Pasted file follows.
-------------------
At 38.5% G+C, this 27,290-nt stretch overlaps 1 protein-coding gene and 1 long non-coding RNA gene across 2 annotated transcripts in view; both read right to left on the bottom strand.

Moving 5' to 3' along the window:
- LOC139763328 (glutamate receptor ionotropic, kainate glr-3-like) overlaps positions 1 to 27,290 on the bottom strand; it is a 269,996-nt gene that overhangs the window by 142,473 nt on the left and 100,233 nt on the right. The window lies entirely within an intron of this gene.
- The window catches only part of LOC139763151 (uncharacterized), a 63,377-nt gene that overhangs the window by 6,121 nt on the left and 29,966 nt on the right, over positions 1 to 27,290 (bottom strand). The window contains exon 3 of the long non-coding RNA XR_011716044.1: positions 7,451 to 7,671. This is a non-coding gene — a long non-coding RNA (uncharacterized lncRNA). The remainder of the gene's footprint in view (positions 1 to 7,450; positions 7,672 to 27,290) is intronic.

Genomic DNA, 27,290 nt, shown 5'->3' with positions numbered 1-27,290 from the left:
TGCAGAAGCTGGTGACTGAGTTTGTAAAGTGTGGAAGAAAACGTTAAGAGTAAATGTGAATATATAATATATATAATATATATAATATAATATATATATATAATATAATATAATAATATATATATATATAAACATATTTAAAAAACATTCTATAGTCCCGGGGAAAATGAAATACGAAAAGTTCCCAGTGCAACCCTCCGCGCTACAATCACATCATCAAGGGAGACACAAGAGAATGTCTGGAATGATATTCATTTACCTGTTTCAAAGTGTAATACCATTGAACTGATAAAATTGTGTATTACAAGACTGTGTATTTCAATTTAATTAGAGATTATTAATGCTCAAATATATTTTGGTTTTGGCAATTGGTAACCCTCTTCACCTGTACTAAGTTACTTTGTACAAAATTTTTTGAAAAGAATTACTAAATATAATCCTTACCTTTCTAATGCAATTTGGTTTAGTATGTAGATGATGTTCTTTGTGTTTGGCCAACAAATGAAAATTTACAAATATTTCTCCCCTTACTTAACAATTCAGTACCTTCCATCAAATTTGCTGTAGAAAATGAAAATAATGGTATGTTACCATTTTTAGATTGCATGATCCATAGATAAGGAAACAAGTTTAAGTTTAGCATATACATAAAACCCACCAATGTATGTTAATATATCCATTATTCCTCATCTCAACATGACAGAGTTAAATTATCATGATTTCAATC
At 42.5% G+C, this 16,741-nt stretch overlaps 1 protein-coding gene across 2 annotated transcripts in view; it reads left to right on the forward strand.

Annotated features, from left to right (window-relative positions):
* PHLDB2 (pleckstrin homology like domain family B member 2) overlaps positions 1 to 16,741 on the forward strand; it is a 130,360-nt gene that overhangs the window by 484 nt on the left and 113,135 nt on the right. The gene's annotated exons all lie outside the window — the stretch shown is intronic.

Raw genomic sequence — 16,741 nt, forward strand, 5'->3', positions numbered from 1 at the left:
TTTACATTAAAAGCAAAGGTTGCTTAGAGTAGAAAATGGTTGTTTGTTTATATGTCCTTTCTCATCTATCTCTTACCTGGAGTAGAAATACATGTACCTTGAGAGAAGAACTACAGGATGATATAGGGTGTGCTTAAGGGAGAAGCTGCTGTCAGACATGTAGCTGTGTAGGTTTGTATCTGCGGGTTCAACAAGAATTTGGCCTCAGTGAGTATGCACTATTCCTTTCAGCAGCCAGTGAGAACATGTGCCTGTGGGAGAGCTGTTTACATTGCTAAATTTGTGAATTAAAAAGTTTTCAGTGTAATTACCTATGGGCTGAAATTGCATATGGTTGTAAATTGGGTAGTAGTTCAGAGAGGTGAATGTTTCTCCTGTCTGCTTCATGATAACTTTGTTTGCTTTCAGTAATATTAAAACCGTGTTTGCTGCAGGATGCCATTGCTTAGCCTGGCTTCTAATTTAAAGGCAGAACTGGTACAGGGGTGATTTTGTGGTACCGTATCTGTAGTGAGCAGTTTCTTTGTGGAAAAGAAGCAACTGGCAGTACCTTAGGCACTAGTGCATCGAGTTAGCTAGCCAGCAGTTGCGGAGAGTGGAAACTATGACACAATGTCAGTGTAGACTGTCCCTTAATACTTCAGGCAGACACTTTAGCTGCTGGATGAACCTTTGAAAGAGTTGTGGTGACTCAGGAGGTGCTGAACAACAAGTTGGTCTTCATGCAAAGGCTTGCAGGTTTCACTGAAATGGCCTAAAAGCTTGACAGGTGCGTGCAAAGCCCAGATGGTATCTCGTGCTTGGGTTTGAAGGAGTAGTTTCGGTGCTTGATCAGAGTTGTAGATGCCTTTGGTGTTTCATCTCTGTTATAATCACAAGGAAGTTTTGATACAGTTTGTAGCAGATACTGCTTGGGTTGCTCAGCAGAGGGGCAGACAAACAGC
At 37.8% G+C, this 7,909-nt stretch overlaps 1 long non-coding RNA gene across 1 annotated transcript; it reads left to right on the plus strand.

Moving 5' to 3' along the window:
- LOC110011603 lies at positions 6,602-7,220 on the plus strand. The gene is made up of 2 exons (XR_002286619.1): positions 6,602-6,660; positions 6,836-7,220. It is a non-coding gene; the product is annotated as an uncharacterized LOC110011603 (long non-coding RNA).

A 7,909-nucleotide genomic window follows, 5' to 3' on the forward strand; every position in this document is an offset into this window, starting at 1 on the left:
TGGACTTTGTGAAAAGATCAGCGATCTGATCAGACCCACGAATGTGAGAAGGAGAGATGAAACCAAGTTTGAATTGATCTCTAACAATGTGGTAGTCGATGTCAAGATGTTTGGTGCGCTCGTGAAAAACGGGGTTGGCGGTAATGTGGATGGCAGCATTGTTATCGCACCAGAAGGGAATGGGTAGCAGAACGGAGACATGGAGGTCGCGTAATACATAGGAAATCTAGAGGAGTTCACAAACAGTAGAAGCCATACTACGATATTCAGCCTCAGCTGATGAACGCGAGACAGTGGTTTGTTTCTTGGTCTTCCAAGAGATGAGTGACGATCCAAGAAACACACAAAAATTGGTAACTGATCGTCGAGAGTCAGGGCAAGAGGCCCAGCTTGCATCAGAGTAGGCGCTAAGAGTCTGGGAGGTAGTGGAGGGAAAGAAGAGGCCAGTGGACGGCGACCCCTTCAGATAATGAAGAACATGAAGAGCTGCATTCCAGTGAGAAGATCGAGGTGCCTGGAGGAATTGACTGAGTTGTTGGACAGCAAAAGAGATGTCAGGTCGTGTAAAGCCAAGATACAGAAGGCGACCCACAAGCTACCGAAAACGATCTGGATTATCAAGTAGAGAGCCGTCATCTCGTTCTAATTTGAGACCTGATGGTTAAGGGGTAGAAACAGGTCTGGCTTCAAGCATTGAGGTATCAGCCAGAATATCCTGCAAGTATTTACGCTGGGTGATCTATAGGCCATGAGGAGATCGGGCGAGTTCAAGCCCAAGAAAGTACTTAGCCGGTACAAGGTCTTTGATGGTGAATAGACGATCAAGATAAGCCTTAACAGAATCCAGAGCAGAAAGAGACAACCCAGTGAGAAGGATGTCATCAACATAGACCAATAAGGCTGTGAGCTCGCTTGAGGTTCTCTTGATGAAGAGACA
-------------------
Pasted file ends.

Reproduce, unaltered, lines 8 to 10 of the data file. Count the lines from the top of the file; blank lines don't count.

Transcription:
Annotated features, from left to right (window-relative positions):
* PHLDB2 (pleckstrin homology like domain family B member 2) overlaps positions 1 to 16,741 on the forward strand; it is a 130,360-nt gene that overhangs the window by 484 nt on the left and 113,135 nt on the right. The gene's annotated exons all lie outside the window — the stretch shown is intronic.

Raw genomic sequence — 16,741 nt, forward strand, 5'->3', positions numbered from 1 at the left: